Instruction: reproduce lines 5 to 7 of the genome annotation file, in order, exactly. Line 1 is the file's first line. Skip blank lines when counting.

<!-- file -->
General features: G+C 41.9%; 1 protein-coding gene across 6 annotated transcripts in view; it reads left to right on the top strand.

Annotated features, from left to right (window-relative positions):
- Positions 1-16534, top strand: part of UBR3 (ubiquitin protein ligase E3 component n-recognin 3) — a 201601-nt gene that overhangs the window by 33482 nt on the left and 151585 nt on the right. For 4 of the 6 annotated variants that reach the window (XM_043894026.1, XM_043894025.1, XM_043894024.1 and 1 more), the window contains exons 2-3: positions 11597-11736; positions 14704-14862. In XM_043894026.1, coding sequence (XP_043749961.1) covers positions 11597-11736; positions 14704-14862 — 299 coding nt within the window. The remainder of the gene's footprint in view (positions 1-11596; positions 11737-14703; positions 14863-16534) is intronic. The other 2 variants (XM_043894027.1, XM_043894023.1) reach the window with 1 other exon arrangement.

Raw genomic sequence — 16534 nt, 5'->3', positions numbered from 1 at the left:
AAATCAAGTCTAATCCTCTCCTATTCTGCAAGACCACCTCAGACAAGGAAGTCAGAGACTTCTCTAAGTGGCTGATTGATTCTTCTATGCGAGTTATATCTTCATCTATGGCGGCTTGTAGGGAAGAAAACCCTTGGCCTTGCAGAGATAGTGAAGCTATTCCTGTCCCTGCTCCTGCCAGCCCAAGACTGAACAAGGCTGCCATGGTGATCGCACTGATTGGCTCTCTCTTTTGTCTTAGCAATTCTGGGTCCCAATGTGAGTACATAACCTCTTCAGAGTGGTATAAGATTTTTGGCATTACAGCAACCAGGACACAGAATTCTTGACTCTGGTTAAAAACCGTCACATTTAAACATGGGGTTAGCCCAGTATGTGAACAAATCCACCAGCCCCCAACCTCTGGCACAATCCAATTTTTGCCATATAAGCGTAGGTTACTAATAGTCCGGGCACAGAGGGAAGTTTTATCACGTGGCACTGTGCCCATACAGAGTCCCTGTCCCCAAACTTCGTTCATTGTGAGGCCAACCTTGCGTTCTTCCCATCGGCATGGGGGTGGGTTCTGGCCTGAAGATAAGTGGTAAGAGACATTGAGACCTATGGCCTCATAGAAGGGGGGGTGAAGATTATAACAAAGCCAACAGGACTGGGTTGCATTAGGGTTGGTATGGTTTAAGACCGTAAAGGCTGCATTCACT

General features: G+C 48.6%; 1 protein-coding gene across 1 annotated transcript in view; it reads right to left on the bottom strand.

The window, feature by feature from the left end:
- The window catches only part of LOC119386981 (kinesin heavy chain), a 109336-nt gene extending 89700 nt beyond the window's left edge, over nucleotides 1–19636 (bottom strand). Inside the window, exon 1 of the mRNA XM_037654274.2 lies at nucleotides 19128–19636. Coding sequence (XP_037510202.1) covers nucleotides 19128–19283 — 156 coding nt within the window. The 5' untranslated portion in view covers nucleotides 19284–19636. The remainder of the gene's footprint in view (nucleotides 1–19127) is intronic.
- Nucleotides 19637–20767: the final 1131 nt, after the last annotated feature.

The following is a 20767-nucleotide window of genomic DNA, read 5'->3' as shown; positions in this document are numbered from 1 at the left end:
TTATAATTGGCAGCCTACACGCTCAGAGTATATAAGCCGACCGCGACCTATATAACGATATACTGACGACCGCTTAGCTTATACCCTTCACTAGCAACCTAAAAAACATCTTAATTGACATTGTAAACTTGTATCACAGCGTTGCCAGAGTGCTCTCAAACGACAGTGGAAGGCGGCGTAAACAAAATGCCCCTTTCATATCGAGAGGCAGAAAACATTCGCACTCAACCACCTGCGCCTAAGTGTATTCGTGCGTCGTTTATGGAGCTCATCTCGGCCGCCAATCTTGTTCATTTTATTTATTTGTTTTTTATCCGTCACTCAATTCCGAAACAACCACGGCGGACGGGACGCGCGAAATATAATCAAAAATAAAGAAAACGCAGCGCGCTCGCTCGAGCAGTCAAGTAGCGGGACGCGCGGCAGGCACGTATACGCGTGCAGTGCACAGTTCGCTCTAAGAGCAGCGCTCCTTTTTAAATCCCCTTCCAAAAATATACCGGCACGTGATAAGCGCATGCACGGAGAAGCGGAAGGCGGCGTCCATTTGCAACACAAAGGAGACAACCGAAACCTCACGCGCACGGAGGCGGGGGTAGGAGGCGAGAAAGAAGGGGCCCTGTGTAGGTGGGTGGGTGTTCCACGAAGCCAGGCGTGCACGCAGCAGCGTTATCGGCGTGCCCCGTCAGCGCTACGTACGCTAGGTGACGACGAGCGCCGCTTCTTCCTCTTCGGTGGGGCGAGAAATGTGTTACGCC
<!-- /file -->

AAATCAAGTCTAATCCTCTCCTATTCTGCAAGACCACCTCAGACAAGGAAGTCAGAGACTTCTCTAAGTGGCTGATTGATTCTTCTATGCGAGTTATATCTTCATCTATGGCGGCTTGTAGGGAAGAAAACCCTTGGCCTTGCAGAGATAGTGAAGCTATTCCTGTCCCTGCTCCTGCCAGCCCAAGACTGAACAAGGCTGCCATGGTGATCGCACTGATTGGCTCTCTCTTTTGTCTTAGCAATTCTGGGTCCCAATGTGAGTACATAACCTCTTCAGAGTGGTATAAGATTTTTGGCATTACAGCAACCAGGACACAGAATTCTTGACTCTGGTTAAAAACCGTCACATTTAAACATGGGGTTAGCCCAGTATGTGAACAAATCCACCAGCCCCCAACCTCTGGCACAATCCAATTTTTGCCATATAAGCGTAGGTTACTAATAGTCCGGGCACAGAGGGAAGTTTTATCACGTGGCACTGTGCCCATACAGAGTCCCTGTCCCCAAACTTCGTTCATTGTGAGGCCAACCTTGCGTTCTTCCCATCGGCATGGGGGTGGGTTCTGGCCTGAAGATAAGTGGTAAGAGACATTGAGACCTATGGCCTCATAGAAGGGGGGGTGAAGATTATAACAAAGCCAACAGGACTGGGTTGCATTAGGGTTGGTATGGTTTAAGACCGTAAAGGCTGCATTCACT

General features: G+C 48.6%; 1 protein-coding gene across 1 annotated transcript in view; it reads right to left on the bottom strand.

The window, feature by feature from the left end: